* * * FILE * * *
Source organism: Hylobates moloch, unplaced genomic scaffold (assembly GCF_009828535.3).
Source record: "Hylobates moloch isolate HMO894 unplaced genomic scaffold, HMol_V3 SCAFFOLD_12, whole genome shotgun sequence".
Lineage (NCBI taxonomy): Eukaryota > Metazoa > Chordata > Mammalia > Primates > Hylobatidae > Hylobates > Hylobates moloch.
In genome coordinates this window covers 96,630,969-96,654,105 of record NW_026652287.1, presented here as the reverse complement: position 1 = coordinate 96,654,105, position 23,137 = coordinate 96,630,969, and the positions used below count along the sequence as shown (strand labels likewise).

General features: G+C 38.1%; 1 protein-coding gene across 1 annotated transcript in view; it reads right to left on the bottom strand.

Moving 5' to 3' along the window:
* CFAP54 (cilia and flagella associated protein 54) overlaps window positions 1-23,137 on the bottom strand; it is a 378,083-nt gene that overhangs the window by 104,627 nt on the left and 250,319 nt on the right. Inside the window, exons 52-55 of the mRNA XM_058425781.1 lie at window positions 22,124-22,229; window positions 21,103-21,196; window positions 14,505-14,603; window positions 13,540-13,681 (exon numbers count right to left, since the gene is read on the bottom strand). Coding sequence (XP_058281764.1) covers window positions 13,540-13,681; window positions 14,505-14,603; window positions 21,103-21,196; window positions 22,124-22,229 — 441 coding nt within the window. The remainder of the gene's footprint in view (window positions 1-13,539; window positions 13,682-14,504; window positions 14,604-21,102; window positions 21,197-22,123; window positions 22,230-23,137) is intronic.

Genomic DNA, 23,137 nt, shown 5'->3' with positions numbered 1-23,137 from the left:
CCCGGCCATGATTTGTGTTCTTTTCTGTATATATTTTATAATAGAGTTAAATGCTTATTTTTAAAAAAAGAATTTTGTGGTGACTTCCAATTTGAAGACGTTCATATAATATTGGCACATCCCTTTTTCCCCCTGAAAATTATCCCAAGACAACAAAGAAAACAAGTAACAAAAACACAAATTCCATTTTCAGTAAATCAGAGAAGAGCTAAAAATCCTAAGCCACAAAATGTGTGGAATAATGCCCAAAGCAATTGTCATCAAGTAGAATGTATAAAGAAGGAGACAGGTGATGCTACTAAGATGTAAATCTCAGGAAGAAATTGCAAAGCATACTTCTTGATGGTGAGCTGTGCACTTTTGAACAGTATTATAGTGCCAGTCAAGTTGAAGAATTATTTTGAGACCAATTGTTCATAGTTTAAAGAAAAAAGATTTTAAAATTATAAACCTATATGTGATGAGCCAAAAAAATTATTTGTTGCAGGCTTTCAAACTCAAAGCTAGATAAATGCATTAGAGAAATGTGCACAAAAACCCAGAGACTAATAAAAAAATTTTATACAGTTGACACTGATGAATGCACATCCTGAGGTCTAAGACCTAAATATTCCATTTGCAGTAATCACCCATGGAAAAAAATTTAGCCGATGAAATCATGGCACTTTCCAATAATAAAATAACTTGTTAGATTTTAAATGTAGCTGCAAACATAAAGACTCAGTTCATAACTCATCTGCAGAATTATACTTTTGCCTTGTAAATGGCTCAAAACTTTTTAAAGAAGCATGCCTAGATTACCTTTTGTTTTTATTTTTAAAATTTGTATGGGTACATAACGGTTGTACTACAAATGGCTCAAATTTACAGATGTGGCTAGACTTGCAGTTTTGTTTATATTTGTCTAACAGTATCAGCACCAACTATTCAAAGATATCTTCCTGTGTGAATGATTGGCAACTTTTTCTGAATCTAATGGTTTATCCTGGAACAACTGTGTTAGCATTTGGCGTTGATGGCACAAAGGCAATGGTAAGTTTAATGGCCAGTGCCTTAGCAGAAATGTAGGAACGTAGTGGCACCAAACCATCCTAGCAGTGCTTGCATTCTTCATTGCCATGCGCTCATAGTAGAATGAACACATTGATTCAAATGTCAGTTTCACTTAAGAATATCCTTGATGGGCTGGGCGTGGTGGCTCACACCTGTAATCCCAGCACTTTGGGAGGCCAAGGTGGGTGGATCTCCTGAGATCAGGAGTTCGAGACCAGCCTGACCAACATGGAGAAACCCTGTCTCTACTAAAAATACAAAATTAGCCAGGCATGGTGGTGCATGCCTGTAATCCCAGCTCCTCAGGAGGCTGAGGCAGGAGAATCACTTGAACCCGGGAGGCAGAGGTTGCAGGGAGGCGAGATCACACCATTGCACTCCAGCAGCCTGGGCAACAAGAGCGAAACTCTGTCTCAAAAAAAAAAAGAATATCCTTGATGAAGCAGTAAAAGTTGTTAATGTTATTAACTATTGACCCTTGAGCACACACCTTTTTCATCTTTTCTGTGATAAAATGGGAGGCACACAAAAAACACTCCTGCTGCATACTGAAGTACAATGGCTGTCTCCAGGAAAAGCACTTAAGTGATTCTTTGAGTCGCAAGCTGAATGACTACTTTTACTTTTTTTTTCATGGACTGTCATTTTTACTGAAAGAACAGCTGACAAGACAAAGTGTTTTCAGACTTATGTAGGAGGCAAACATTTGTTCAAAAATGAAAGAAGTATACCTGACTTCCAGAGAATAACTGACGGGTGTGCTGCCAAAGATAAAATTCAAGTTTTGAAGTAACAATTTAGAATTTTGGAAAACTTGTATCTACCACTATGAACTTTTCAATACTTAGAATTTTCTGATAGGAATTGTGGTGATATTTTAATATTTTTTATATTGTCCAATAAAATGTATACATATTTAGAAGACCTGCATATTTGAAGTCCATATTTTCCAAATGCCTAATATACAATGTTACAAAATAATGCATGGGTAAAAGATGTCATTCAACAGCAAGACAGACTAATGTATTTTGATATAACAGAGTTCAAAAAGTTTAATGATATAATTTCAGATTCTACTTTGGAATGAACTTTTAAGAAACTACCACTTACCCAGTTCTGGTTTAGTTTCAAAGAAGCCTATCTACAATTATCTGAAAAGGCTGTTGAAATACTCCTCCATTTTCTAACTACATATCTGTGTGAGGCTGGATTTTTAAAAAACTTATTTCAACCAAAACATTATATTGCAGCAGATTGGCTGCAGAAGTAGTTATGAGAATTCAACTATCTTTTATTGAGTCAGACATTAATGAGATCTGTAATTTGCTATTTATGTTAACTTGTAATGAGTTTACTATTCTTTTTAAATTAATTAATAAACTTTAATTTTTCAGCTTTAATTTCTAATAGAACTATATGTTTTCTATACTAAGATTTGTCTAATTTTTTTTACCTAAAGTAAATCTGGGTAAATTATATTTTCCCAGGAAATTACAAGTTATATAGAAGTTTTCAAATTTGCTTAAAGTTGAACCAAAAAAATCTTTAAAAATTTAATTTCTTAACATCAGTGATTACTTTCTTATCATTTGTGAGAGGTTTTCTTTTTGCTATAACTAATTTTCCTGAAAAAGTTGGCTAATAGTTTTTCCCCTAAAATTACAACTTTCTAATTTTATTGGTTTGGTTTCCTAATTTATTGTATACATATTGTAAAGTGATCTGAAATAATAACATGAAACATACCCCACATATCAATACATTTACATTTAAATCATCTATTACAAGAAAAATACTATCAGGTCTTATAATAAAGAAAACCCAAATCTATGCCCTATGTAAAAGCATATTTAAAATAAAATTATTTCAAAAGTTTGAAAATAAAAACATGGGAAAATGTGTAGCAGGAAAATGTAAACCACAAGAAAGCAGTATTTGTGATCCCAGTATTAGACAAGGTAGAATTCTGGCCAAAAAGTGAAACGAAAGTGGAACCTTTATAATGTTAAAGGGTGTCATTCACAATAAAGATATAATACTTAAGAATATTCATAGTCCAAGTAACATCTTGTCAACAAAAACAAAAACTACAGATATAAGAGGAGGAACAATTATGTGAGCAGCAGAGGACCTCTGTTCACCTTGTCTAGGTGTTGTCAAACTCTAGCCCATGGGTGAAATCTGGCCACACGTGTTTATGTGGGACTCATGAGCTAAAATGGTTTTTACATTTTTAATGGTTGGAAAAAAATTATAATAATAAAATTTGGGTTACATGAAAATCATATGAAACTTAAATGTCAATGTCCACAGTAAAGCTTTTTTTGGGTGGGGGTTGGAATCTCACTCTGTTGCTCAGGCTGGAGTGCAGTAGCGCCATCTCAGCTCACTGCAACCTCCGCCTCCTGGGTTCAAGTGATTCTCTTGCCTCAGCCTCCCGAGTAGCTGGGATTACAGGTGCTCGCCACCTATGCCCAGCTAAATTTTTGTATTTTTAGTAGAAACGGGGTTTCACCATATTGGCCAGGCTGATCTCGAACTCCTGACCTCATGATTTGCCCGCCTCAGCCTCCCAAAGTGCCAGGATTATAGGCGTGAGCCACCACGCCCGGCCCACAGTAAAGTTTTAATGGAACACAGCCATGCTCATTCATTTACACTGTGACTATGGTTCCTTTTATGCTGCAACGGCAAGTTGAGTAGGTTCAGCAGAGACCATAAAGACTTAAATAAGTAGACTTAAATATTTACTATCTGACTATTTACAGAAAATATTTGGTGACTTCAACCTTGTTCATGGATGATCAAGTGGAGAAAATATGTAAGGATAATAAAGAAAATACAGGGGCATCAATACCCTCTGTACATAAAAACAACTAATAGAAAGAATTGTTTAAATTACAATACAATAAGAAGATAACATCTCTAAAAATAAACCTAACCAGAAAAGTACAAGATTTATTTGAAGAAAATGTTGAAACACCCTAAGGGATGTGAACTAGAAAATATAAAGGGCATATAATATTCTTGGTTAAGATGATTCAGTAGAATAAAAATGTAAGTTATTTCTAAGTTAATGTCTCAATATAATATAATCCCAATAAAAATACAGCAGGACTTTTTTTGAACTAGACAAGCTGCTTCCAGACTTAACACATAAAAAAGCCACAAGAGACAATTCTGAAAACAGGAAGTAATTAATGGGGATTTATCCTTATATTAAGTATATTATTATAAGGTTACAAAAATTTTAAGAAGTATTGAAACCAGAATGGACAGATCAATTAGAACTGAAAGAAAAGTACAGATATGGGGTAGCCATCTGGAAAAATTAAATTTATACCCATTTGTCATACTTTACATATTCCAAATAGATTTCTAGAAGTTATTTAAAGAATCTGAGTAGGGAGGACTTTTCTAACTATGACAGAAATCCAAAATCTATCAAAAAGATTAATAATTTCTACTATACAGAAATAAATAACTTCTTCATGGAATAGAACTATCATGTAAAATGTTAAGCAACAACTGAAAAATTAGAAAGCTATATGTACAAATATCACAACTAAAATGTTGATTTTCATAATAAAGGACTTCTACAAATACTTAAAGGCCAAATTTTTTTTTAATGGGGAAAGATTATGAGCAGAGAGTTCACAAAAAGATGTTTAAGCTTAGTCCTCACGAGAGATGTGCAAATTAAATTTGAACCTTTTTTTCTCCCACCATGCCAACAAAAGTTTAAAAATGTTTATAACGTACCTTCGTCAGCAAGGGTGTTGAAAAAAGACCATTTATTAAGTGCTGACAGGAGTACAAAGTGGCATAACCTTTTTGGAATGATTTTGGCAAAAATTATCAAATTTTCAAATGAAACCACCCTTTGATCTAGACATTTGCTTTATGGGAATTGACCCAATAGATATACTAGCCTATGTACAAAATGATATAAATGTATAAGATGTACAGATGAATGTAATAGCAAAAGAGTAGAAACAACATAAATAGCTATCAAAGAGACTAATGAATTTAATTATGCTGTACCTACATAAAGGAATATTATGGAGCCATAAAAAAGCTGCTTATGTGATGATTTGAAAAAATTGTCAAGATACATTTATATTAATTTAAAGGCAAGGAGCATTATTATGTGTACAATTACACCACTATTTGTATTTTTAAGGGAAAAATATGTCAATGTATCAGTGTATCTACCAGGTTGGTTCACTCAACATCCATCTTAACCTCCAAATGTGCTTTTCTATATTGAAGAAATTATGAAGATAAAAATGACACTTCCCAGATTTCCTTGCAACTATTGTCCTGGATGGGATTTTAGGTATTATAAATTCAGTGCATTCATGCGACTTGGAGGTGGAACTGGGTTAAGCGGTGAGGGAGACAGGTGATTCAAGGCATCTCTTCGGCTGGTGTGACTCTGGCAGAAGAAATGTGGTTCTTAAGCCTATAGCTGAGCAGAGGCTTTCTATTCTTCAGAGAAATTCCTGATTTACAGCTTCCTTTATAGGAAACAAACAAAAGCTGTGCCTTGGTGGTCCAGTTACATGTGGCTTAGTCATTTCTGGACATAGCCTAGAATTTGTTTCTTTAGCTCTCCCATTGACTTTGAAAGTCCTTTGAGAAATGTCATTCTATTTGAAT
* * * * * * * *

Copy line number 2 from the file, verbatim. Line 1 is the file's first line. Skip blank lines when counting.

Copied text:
Source record: "Hylobates moloch isolate HMO894 unplaced genomic scaffold, HMol_V3 SCAFFOLD_12, whole genome shotgun sequence".